women's issues think tank, Wheeler maintained that contraceptive services and
supplies prevent 1.3 million pregnancies annually. Without those services, she
said, abortions would increase by 40 percent resulting in additional combined
federal and state Medicaid expenditures of $1.2 billion each
"The typical American woman spends 75 percent of her reproductive
life trying to avoid pregnancy. That's a frightening thought, but true," Wheeler
Other supporters like Mary Mushinsky were drawn to the cause as a
way to reduce teen pregnancy rates. The Democratic state representative from
Wallingford, Conn., said children of teenage mothers face bleaker futures than
those raised by a more mature parent who is better prepared to care for her
"The teenage mother hasn't finished the education she needs to
support a family and she's stressed out by school, job," and caring for a baby,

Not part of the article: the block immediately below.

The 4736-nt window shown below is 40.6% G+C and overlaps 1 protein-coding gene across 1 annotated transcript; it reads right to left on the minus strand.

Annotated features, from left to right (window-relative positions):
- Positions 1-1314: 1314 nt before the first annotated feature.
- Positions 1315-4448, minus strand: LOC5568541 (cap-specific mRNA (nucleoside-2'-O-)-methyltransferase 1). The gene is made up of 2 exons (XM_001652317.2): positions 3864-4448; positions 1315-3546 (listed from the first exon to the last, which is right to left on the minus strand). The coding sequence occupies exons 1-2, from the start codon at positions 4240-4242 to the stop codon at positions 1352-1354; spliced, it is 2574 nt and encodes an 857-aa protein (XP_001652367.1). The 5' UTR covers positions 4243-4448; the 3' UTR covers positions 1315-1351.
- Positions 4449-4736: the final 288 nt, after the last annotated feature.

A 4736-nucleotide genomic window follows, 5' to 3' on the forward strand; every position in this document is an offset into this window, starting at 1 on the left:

Mushinsky said. "The outcome for the child is subsequently diminished."
Kristine Glynn, legislative director for Massachusetts Senator Dianne
Wilkerson, said the Roxbury Democrat's contraception bill had a "50-50 chance"
for enactment, largely because of heavy lobbying by the four Catholic dioceses
of Massachusetts. In Rhode Island, state Representative Rhoda Perry, a
Providence Democrat, concedes her contraception bill is already "a goner."
But the bills' backers vowed to continue their legislative assault next
year. Until then, contraceptive advocates are chalking up "pill bill" victories
in 1999 with an initiative that remains popular with them even if the man who
unwittingly made a case for its enactment is not.
"Bob Dole wouldn't be
my candidate of choice," said Democratic Representative Anne Seibert, of
Norwich, Vt. "But he was good for us on this issue."
GRAPHIC: PHOTO, Maine Senate Majority Leader Rochelle
"Chellie" Pingree, a North Haven Democrat (right), with lobbyist Joanne
D'Arcangelo at the State House in Augusta. Pingree says it's "blatant
discrimination" not to cover prescription contraceptives. / GLOBE PHOTO / DAVID
LOAD-DATE: May 25, 1999